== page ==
Contractors often proceed to perform contract work while the details of a written contract are finalized. In a recent Nevada case, a design build sprinkler subcontractor learned the hard way the risks associated with this all too common scenario.[i] The case involved a warehouse construction project. The general contractor, Precision Construction (“Precision”), solicited bids for the design and installation of the sprinkler system. The subcontractor, Certified Fire Protection (“Certified”), submitted a bid of $480,000. Shortly thereafter, Precision notified Certified that Precision had been awarded the job and forwarded a copy of its written subcontract. The subcontract required that preliminary design drawings for the sprinkler work be submitted within two weeks.
Certified objected to many of the terms in the subcontract (including the two week design deadline) but nevertheless proceeded to hire a designer to draft the sprinkler system designs. Several weeks later, with other facets of project construction underway and the subcontract still unsigned, Certified submitted a progress billing of $33,575 for the design work which at that point was still unfinished. Precision refused to pay the bill without a signed subcontract. Certified proceeded to finish the design work and submitted the sprinkler system drawings. The parties had several more communications about getting the subcontract signed. Before a contract was signed, Precision learned that the subcontractor’s design contained errors that needed correction. Shortly thereafter, Precision terminated its relationship with Certified for failing to sign the subcontract, not providing an additional insured endorsement and for providing an incorrect design. At Precision’s request, Certified provided a final billing for work performed reporting costs of $25,185.04. Precision refused to pay and Certified placed a mechanic’s lien on the property and filed suit.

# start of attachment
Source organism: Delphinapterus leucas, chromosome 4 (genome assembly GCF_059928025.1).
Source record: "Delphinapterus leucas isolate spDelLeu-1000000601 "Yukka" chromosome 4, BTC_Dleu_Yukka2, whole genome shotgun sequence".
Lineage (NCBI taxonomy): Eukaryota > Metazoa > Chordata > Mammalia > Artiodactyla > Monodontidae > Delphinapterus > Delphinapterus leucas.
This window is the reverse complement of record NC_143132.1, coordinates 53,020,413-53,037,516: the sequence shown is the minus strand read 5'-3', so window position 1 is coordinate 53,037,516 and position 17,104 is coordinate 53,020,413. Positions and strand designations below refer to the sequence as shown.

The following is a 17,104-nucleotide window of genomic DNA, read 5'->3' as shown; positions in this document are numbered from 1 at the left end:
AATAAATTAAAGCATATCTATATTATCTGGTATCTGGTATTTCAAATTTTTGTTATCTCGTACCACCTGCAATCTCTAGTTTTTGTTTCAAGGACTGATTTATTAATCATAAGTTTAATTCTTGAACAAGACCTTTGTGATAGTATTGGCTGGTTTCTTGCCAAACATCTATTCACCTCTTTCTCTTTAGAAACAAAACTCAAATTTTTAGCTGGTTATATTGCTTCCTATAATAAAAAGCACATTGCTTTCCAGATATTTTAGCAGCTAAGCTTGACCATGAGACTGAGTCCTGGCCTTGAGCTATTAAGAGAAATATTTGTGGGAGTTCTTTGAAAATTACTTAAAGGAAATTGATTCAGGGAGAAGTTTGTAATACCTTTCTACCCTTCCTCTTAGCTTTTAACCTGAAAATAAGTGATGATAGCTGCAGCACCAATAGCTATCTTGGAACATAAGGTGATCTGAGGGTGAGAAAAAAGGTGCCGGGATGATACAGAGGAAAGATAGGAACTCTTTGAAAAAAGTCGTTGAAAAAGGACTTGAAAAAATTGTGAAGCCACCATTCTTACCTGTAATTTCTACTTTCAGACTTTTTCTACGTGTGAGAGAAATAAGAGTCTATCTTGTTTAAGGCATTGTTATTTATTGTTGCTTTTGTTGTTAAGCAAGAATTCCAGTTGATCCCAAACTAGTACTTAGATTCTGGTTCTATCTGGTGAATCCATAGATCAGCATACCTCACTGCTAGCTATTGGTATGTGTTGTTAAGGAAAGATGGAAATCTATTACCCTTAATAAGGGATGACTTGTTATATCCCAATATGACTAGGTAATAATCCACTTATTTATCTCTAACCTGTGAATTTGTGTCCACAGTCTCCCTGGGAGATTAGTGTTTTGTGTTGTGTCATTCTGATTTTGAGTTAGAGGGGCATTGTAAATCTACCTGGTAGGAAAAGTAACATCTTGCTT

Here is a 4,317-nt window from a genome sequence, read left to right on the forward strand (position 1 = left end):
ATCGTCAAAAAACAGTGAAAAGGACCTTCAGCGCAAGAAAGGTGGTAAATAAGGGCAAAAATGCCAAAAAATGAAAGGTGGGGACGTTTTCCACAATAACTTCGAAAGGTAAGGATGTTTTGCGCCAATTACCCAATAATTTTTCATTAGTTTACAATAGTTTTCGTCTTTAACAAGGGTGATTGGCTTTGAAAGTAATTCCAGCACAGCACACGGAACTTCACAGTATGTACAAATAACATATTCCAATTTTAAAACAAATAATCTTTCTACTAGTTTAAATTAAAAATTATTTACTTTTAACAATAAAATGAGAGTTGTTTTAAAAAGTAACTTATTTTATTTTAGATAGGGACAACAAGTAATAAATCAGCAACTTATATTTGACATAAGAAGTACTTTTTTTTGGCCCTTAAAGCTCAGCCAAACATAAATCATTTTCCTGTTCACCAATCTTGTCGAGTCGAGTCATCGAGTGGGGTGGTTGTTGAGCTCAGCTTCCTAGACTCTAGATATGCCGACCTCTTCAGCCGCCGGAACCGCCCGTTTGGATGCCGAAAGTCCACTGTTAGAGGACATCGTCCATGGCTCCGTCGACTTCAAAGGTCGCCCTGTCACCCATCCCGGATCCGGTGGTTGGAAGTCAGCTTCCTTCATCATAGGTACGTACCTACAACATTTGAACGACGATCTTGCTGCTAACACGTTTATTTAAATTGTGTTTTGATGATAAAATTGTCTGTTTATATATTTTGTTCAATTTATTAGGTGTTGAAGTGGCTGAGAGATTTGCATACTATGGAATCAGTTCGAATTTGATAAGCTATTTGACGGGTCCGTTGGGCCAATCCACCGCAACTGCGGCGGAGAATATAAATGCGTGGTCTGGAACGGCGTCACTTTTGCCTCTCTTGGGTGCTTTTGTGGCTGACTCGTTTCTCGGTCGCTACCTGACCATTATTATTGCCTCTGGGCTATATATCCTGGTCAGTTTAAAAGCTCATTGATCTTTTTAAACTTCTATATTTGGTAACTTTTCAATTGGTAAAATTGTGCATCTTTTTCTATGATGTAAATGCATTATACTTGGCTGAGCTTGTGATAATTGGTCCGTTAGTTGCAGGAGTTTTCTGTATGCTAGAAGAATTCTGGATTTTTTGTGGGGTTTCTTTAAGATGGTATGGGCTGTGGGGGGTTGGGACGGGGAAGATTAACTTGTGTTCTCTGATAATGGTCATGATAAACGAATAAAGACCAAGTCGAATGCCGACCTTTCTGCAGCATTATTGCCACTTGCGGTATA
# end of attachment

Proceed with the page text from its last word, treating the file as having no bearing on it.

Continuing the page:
The trial court dismissed the case at the conclusion of Certified’s evidence finding that no contract existed between the parties, and further that Certified could not recover in “quantum meruit” (a Latin phrase meaning “what one has earned”), or for unjust enrichment because the flawed design drawings could not be used by Precision, had no value, and thus did not confer any benefit on Precision. Certified appealed.
On appeal, Certified conceded that the parties never reached agreement on the full design and installation contract, but contended that the parties had a contract for “design only” work because Precision had urged that Certified get started on the design. The Nevada Supreme Court rejected this argument because there was no evidence that the parties had any agreement on either the price or time for performance for the design only. Furthermore, witness testimony at trial established that a general contractor in Precision’s position would never execute a design only subcontract because the design developed is specifically tailored for the subcontractor involved and is not useful to another installer. Certified further argued it was entitled to compensation for unjust enrichment. The court rejected this argument as well on the notion that Precision did not receive anything of value from Certified because the design work at issue could not be used by the replacement subcontractor, and was incomplete and incorrect.
Comment: This case demonstrates the risks involved in starting construction without a signed contract. While the subcontractor in this case ended up recovering nothing, had the facts and the nature of the work performed been different, it is not inconceivable that the general contractor would have had to pay both the original subcontractor for the work it performed, as well as any premium paid to the replacement subcontractor to take over the original subcontractor’s work midstream.
[i] Certified Fire Protection, Inc. v. Precision Construction, Inc., 283 P. 3d 250 (Nev. 2012).